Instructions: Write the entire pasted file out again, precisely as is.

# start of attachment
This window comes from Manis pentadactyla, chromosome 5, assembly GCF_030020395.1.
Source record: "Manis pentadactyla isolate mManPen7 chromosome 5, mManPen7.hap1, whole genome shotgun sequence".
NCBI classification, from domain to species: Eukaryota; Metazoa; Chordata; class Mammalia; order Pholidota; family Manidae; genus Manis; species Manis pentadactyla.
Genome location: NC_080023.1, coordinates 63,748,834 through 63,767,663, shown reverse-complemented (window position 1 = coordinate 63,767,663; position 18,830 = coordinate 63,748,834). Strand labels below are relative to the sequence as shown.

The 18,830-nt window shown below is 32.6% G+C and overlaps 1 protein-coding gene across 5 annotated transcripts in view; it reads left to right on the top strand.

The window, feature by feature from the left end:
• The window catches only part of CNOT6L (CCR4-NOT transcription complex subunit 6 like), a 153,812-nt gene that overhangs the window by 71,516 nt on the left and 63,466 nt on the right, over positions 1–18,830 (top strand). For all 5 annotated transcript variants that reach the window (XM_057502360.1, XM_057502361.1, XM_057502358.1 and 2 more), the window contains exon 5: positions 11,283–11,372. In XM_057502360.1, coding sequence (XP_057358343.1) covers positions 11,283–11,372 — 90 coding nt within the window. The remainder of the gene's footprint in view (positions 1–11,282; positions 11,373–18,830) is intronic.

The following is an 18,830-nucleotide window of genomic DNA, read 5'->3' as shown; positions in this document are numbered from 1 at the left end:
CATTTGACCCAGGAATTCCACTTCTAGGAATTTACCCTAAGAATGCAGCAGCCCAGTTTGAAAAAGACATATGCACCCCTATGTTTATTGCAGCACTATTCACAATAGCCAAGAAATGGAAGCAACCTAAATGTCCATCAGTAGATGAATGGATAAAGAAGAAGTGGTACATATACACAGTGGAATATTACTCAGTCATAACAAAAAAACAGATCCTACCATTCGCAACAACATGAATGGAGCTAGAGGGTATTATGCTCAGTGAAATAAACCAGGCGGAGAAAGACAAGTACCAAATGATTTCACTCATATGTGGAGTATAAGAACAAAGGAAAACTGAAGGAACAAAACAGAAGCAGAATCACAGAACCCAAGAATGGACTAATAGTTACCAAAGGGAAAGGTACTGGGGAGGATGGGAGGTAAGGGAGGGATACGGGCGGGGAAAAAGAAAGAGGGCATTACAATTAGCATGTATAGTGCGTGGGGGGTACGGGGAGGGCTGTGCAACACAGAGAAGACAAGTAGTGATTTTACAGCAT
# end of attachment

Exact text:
This window comes from Manis pentadactyla, chromosome 5, assembly GCF_030020395.1.
Source record: "Manis pentadactyla isolate mManPen7 chromosome 5, mManPen7.hap1, whole genome shotgun sequence".
NCBI classification, from domain to species: Eukaryota; Metazoa; Chordata; class Mammalia; order Pholidota; family Manidae; genus Manis; species Manis pentadactyla.
Genome location: NC_080023.1, coordinates 63,748,834 through 63,767,663, shown reverse-complemented (window position 1 = coordinate 63,767,663; position 18,830 = coordinate 63,748,834). Strand labels below are relative to the sequence as shown.

The 18,830-nt window shown below is 32.6% G+C and overlaps 1 protein-coding gene across 5 annotated transcripts in view; it reads left to right on the top strand.

The window, feature by feature from the left end:
• The window catches only part of CNOT6L (CCR4-NOT transcription complex subunit 6 like), a 153,812-nt gene that overhangs the window by 71,516 nt on the left and 63,466 nt on the right, over positions 1–18,830 (top strand). For all 5 annotated transcript variants that reach the window (XM_057502360.1, XM_057502361.1, XM_057502358.1 and 2 more), the window contains exon 5: positions 11,283–11,372. In XM_057502360.1, coding sequence (XP_057358343.1) covers positions 11,283–11,372 — 90 coding nt within the window. The remainder of the gene's footprint in view (positions 1–11,282; positions 11,373–18,830) is intronic.

The following is an 18,830-nucleotide window of genomic DNA, read 5'->3' as shown; positions in this document are numbered from 1 at the left end:
CATTTGACCCAGGAATTCCACTTCTAGGAATTTACCCTAAGAATGCAGCAGCCCAGTTTGAAAAAGACATATGCACCCCTATGTTTATTGCAGCACTATTCACAATAGCCAAGAAATGGAAGCAACCTAAATGTCCATCAGTAGATGAATGGATAAAGAAGAAGTGGTACATATACACAGTGGAATATTACTCAGTCATAACAAAAAAACAGATCCTACCATTCGCAACAACATGAATGGAGCTAGAGGGTATTATGCTCAGTGAAATAAACCAGGCGGAGAAAGACAAGTACCAAATGATTTCACTCATATGTGGAGTATAAGAACAAAGGAAAACTGAAGGAACAAAACAGAAGCAGAATCACAGAACCCAAGAATGGACTAATAGTTACCAAAGGGAAAGGTACTGGGGAGGATGGGAGGTAAGGGAGGGATACGGGCGGGGAAAAAGAAAGAGGGCATTACAATTAGCATGTATAGTGCGTGGGGGGTACGGGGAGGGCTGTGCAACACAGAGAAGACAAGTAGTGATTTTACAGCAT